A Who's Hooo...

Emily White
2010-10-27

A WHO’S HOOOO…

With their huge, round yellow eyes, haunting calls and nearly silent flight, owls command our awe, as do few other birds. We are lucky indeed if we have them in our neighbourhoods, for they keep the rodents in check.

Owling in our own backyards here in southern Ontario is not a far-fetched idea. Eastern Screech owls are suited to both rural and suburban settings, and are often found in city parks. Great Horned Owls are remarkably adaptable and are often seen in parks and suburban neighbourhoods. The easiest cavity-nesting owl to attract to an urban setting is the Eastern Screech Owl. The standard nest box for screech owls, with a 3” entrance hole, is also suitable for American Kestrels.

The diminutive screech owl is a year-round resident of southern Ontario’s deciduous woodlands. Most screech owls sleep away the daylight hours snuggled safely inside a tree cavity or an artificial nest box. Despite its size, it’s an adaptable hunter. Insects, mice, birds, lizards, spiders and frogs are all on the screech owl’s menu. This little bird of prey is 8” long with a wingspan of about 2 feet. It is either grey or reddish in colour and has feathery tufts on top of its head that it erects when excited.

The Great Horned Owl is a formidable, primarily nocturnal hunter that uses its acute hearing and powerful vision to hunt a variety of prey. It is the only consistent predator of skunks due to its poorly developed sense of smell. The female’s wingspan can reach 5 feet, with the male’s being just slightly shorter. Plumage varies from very dark to very pale, depending on its habitat; with conspicuous ear tufts, barring on its breast and powerful talons. Great Horned Owls may begin their courtship as early as January when their hooting calls resound through urban parks and farmyards. By February and March, they are already incubating their eggs.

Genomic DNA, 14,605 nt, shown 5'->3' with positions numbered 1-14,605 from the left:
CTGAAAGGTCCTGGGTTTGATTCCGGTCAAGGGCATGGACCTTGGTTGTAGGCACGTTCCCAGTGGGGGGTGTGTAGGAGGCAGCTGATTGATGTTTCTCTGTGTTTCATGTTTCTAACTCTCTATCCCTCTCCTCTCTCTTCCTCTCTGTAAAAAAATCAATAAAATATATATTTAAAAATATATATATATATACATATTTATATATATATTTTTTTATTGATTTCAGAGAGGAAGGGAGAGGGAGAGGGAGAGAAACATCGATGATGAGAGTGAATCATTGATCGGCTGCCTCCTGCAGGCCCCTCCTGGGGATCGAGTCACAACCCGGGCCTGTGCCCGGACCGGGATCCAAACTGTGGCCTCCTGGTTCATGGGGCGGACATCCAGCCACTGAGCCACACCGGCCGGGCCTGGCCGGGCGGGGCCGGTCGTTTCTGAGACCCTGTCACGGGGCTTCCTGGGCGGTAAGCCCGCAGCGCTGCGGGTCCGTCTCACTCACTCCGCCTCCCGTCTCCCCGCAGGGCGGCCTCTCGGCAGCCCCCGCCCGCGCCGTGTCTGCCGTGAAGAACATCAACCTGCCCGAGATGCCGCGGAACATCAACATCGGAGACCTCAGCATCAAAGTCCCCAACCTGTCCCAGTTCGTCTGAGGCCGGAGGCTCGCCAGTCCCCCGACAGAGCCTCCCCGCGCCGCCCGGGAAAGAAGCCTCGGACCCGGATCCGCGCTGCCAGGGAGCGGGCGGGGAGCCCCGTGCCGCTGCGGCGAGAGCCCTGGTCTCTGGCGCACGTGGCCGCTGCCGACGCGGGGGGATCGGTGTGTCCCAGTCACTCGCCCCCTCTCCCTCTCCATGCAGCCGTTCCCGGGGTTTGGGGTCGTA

Owls’ large eyes are fixed in place so they must move their entire head to see up, down or to the side. They have adapted to this restriction by being able to turn their heads through an arc of 270 degrees.

With the onset of winter, Snowy Owls start to appear on rural fence posts, utility poles and barn roofs throughout the province. They are yearly visitors to Ontario, but their numbers can fluctuate quite dramatically. When lemming and vole populations crash in the Arctic, large numbers of Snowy Owls often venture south in search of food. They are big, mostly white birds with large, round heads and yellow eyes. In winter, they prefer open expanses similar to the habitat in which they breed. They are most often sighted on perches that command a view of the surrounding area.




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Snowy Owls are primarily active early and late in the day with long midday rest periods. This is prime time for bird watchers to spot them. They are not particularly active at night, which makes sense since there is no night during arctic summers, and Snowy Owls are thought to hunt primarily by sight rather than sound.

Some of the other owls to be found in Southern Ontario in winter are the tiny Saw-whet Owl, the Long-eared Owl, and the Short-eared Owl. These species are often overlooked due to their cryptic plumage and reclusive habits.

Featherfields carries many items to help in your search for owls. Owl nesting boxes, field guides and binoculars will all increase the likelihood of an owl encounter.

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